Four years after lauded New Zealand noir mini-series “Top of the Lake,” Jane Campion, who was cheered at the Cannes 70th anniversary celebration as the only woman director to win the Palme d’Or (1994 Oscar-winner “The Piano”), returned to the festival with “Top of the Lake: China Girl.” She and Season 1 co-writer Gerard Lee debuted all six SundanceTV episodes on May 23rd to raves; the first three episodes will air consecutively for three nights starting September 10 at 9pm.
Set five years later, “China Girl” follows Robin Griffin, Elisabeth Moss’s troubled homicide detective (she screams in her sleep), back to her old Sydney police precinct. She’s tough and no-nonsense, eager to prove her expertise against a sea of sexist cops, and saddled with a lanky partner (the hilariously endearing “Game of Thrones” star Gwendoline Christie), who is as sweet and feminine as Robin is bottled up and celibate.
Robin has left her fiancé at the altar and is less interested in connecting with men than the daughter she gave up for adoption 17 years ago. New to the series are Campion’s gifted daughter Alice Englert (born the year “The Piano” won three Oscars, including Best Original Screenplay) and Nicole Kidman — the woman Campion has known since Kidman was 14, her star in “Portrait of a Lady,” and now the star of this year’s Cannes.
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Kidman, sporting a curlier version of the long grey wig worn last season by Holly Hunter, plays the anxious and adoptive mother of a teenager who has picked entirely the wrong older man to fall in love with. Exactly how he is connected to sex worker China Girl, who is found inside a trunk off Bondi Beach, is one of many story threads Campion and co-writer Gerard Lee are weaving this season.
The first two episodes expertly set up all manner of storylines to pursue — and look gorgeous, accompanied by a jazzy score. Will Robin pull out of her post-wedding funk? Establish a relationship with her daughter? And find the murderer of China Girl?
I sat down with executive producer Campion, Lee and rising young director Ariel Kleiman, who directed four of the six episodes (produced by See-Saw Films for BBC Two in co-production with SundanceTV in the U.S.). Garth Davis, who followed “Top of the Lake” with Oscar-contender “Lion,” recommended rising short director Kleiman (“Partisan”), who had never directed anyone else’s writing before. Campion was nervous about whether he’d like the scripts. He did. “It was not something I’d ever have come up with myself,” he said.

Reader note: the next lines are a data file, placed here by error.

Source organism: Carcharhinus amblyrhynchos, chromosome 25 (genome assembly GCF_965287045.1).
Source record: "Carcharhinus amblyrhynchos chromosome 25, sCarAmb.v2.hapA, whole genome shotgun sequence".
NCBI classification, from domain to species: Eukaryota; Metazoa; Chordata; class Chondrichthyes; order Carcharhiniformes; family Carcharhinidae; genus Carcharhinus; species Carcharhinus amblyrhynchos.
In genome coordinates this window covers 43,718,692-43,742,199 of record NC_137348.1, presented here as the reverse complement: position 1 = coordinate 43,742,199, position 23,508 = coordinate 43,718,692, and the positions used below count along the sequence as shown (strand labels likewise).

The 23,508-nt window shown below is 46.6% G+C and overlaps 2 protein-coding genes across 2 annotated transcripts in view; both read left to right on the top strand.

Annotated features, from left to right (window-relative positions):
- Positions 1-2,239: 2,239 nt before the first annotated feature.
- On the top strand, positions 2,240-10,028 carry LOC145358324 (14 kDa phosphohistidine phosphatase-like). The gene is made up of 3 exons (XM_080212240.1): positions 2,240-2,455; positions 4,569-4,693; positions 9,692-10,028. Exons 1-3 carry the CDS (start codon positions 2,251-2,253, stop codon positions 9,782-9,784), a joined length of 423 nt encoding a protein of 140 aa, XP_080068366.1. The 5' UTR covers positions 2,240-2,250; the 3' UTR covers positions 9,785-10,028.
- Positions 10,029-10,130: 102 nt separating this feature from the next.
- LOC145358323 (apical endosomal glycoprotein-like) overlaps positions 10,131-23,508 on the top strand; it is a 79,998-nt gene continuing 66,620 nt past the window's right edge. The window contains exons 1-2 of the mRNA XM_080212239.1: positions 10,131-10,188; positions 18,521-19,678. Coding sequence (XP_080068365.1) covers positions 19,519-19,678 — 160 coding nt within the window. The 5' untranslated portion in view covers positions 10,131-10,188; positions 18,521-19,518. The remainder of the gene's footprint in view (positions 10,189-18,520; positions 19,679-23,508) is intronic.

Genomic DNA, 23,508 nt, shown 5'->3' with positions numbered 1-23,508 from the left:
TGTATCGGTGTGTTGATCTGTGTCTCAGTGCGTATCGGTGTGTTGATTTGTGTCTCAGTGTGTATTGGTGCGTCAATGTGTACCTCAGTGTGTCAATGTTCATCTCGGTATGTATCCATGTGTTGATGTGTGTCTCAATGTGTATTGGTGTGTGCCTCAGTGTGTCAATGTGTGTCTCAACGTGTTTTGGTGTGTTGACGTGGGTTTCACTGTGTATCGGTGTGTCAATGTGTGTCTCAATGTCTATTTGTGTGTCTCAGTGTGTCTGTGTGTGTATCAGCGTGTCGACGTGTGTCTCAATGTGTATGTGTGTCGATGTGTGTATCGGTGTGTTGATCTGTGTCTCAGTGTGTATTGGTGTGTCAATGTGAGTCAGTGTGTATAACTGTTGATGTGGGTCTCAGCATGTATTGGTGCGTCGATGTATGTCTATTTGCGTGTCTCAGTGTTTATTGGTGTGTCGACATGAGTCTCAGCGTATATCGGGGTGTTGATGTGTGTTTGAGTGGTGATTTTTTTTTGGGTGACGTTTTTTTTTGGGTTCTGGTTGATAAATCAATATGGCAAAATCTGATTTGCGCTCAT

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While Campion loved writing a rich part for her daughter to play, and “keeping her close, having her to myself,” Kleiman took over the more difficult episodes — including one where Englert gets roughed up in the back of a taxi. “I was the babysitter,” he said. “Looking after Jane’s kids when she couldn’t be there. She gave me the tough ones.” Campion admired her daughter’s work: “So touching, so strong, so real.”
Writing and directing Season 2, which starts off even darker than Season 1, was “daunting,” said Campion, who holds herself and her co-writer Lee to a high standard. They compete over who can write the best lines.
Elisabeth Moss, who also starred in Ruben Ostlund’s Palme d’Or-winner “The Square” at Cannes, continued to surprise Campion this season as the female detective who gets the leftovers, the hard-to-solve cases. “She’s really broken,” said Campion. “She made me cry.” The director sat through all six episodes at Cannes and welcomed audience feedback during the intermissions. She remains astounded at how Moss “can hold emotion. She’s got strength, the pride of the unadmired, the one who’s left out. She can carry that for us. Traditional stars are the ones who’ve never known what it’s like to be left out.”
The filmmakers shot in the real morgue in Sydney, which was supposed to be closed but people kept dying, leaving behind their stench. As she did in Season 1, Griffin fights for justice for a marginal person who nobody cares about. “Robin identifies with China Girl,” said Campion. “She will not let this go: ‘We’re going to find it.'”
As for her ovation at Cannes 2017, Campion shrugs it off. “It’s a tragic reason to be applauded,” she said. “Andrea Arnold and I were talking about it with the director of ‘Toni Erdmann’ [Maren Ade]. We’ve got to do something… get the cream of the industry together.” Unlike Hollywood’s controlling guy patriarchy, said Campion, whenever she works in television, “I feel like I can say whatever the hell I want.”